Sunday, January 1, 2012

Bathroom Building Science

Weird title on this one, huh?  Well, this idea developed organically after taking a shower one morning.

In September, we re-painted our bathroom and changed the color.  Once the weather started to get a little bit colder, I started to notice that, after every shower, we had visible streaks of water droplets on two sections of the wall, opposite the shower.  I am sure that this was happening previously, I had just never seen it until we changed the color of the paint on the wall.

I didn't really pay much attention to it.  I'm groggy in the morning, saw the streaks on the wall, and never really thought much about it.  Then one day....EUREKA!  Building science in action.....

The water streak marks are happening at only two places: on the interior wall directly behind the water closet, and on the exterior wall at the ceiling/wall connection.  Why are these the only two places that we are getting this condition?  Once I finally thought about it for a moment, it was pretty clear: the two areas where the streaks appear are condensing surfaces.  After a shower, the ambient air in the bathroom, with extremely high relative humidity, comes in contact with these surfaces.  Water vapor touches the cold wall and condenses into liquid water, which then runs down the wall and leaves the streaks.  Pretty simple.  But why was it happening only at these two locations?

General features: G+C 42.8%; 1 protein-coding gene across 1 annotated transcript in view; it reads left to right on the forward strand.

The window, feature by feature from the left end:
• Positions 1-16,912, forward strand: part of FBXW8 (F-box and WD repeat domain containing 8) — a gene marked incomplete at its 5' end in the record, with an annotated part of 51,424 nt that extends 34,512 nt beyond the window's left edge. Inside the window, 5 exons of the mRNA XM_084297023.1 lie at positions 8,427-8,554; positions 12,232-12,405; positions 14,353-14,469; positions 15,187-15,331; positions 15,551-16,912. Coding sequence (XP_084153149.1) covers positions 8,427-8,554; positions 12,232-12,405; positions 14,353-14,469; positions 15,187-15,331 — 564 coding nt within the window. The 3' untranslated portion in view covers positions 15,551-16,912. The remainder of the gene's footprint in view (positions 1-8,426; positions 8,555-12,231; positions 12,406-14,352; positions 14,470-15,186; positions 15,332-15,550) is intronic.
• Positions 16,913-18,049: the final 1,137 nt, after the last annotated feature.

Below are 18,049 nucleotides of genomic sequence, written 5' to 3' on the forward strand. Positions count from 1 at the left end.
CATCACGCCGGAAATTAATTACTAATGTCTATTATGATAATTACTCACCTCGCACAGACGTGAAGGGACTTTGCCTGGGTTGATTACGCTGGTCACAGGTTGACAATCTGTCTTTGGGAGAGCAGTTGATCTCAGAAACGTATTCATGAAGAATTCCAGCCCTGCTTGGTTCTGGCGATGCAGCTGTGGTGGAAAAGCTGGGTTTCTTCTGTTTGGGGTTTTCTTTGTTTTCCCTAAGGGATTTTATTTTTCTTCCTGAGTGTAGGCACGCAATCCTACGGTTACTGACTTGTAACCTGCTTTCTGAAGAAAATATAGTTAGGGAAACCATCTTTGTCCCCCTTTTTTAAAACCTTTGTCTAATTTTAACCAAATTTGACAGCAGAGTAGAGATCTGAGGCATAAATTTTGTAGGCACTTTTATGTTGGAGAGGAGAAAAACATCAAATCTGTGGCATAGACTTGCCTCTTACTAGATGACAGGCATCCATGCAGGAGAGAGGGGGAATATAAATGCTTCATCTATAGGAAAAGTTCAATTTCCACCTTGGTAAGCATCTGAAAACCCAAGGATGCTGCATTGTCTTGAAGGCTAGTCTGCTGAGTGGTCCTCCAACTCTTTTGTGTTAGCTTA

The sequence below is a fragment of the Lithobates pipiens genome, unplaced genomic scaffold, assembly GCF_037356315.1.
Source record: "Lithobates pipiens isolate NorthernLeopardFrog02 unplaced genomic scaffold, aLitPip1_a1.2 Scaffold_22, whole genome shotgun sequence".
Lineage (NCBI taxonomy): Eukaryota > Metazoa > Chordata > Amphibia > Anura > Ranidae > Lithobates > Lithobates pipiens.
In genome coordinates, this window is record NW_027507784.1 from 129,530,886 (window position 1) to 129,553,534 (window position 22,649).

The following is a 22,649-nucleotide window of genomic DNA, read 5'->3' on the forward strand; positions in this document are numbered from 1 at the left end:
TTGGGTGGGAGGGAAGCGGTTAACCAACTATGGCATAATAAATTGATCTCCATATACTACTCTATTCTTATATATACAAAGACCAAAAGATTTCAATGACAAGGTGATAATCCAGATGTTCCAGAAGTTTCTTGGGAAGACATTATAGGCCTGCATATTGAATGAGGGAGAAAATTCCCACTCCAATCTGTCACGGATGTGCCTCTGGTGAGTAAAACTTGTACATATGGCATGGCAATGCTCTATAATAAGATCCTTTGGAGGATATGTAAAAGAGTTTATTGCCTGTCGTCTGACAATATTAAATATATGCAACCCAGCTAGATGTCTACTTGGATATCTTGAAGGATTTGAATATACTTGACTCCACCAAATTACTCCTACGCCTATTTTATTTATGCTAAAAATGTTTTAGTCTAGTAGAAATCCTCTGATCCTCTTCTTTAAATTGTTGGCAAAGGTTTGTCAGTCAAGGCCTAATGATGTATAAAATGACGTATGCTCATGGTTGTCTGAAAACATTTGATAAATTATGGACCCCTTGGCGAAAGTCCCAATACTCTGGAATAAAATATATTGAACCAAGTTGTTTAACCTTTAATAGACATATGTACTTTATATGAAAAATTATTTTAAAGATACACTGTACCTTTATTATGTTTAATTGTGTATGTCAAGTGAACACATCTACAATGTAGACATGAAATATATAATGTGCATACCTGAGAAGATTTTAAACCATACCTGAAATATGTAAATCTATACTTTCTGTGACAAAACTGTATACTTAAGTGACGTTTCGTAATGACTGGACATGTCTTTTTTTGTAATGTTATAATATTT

The exterior ceiling/wall connection is fairly obvious.  This area is a pretty typical thermal weakness.  A infrared scan showed that the attic insulation is pulled back directly above this location.  Both the exterior top plate and the drywall are completely exposed to the attic over an area of about 1 sq ft; exposure to the unconditioned attic space drives surface temperatures to below the dewpoint of the moisture laden post-shower air and you get condensation.

The interior wall is a little trickier.  What we have here is a plumbing penetration for the vent stack rising into the attic within the partition wall stud cavity.  This attic penetration is not air sealed.  Unconditioned attic air is falling down the wall, driving temperatures down and creating the condensing surface.  Cool!

Contributing to this whole scenario is the fact that I don't have an exhaust fan.  Code is satisfied by the presence of an operable double hung window, but who's going to open that when its cold out?

The solutions to these problems would be to air seal and insulate the attic properly, and to install a properly vented exhaust fan.  And, probably, to re-paint.....

Dark spot behind the toilet is cold air that has entered the wall cavity through an un-sealed plumbing penetration in the attic, creating a condensing surface.

Poorly installed attic insulation creates a cold spot and the condensing surface.
The cause and solution to our interior wall condensation problem.

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